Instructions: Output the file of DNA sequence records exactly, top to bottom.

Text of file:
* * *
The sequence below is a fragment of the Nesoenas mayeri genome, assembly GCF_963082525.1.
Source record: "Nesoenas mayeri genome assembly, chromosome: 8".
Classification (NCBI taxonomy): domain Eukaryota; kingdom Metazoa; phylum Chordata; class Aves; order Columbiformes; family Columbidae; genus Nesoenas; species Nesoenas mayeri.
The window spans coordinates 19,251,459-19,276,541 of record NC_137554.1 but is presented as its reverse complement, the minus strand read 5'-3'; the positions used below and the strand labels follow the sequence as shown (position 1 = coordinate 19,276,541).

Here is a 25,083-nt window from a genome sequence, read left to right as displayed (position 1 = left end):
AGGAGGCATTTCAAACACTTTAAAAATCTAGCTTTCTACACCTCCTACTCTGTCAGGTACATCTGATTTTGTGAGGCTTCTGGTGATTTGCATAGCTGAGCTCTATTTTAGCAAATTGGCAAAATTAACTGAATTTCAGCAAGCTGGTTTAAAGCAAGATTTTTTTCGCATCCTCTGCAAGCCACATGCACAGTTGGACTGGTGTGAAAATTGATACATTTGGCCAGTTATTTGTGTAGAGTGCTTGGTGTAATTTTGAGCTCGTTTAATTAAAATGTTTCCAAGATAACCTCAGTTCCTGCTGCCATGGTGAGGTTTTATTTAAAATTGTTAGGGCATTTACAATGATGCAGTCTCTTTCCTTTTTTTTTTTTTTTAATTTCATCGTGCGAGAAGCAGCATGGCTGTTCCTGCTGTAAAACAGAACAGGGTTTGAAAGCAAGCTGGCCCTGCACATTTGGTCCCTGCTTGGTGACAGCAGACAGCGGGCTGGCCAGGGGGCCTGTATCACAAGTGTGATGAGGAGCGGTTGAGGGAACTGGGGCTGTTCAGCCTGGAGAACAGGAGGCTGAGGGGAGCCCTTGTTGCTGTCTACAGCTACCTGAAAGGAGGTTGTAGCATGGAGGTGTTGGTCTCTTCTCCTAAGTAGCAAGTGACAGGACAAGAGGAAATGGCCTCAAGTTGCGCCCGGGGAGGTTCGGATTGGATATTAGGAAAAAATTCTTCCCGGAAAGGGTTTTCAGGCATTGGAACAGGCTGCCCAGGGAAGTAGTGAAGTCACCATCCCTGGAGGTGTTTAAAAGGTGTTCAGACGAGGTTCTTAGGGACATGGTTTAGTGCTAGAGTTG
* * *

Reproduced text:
The sequence below is a fragment of the Nesoenas mayeri genome, assembly GCF_963082525.1.
Source record: "Nesoenas mayeri genome assembly, chromosome: 8".
Classification (NCBI taxonomy): domain Eukaryota; kingdom Metazoa; phylum Chordata; class Aves; order Columbiformes; family Columbidae; genus Nesoenas; species Nesoenas mayeri.
The window spans coordinates 19,251,459-19,276,541 of record NC_137554.1 but is presented as its reverse complement, the minus strand read 5'-3'; the positions used below and the strand labels follow the sequence as shown (position 1 = coordinate 19,276,541).

Here is a 25,083-nt window from a genome sequence, read left to right as displayed (position 1 = left end):
AGGAGGCATTTCAAACACTTTAAAAATCTAGCTTTCTACACCTCCTACTCTGTCAGGTACATCTGATTTTGTGAGGCTTCTGGTGATTTGCATAGCTGAGCTCTATTTTAGCAAATTGGCAAAATTAACTGAATTTCAGCAAGCTGGTTTAAAGCAAGATTTTTTTCGCATCCTCTGCAAGCCACATGCACAGTTGGACTGGTGTGAAAATTGATACATTTGGCCAGTTATTTGTGTAGAGTGCTTGGTGTAATTTTGAGCTCGTTTAATTAAAATGTTTCCAAGATAACCTCAGTTCCTGCTGCCATGGTGAGGTTTTATTTAAAATTGTTAGGGCATTTACAATGATGCAGTCTCTTTCCTTTTTTTTTTTTTTTAATTTCATCGTGCGAGAAGCAGCATGGCTGTTCCTGCTGTAAAACAGAACAGGGTTTGAAAGCAAGCTGGCCCTGCACATTTGGTCCCTGCTTGGTGACAGCAGACAGCGGGCTGGCCAGGGGGCCTGTATCACAAGTGTGATGAGGAGCGGTTGAGGGAACTGGGGCTGTTCAGCCTGGAGAACAGGAGGCTGAGGGGAGCCCTTGTTGCTGTCTACAGCTACCTGAAAGGAGGTTGTAGCATGGAGGTGTTGGTCTCTTCTCCTAAGTAGCAAGTGACAGGACAAGAGGAAATGGCCTCAAGTTGCGCCCGGGGAGGTTCGGATTGGATATTAGGAAAAAATTCTTCCCGGAAAGGGTTTTCAGGCATTGGAACAGGCTGCCCAGGGAAGTAGTGAAGTCACCATCCCTGGAGGTGTTTAAAAGGTGTTCAGACGAGGTTCTTAGGGACATGGTTTAGTGCTAGAGTTG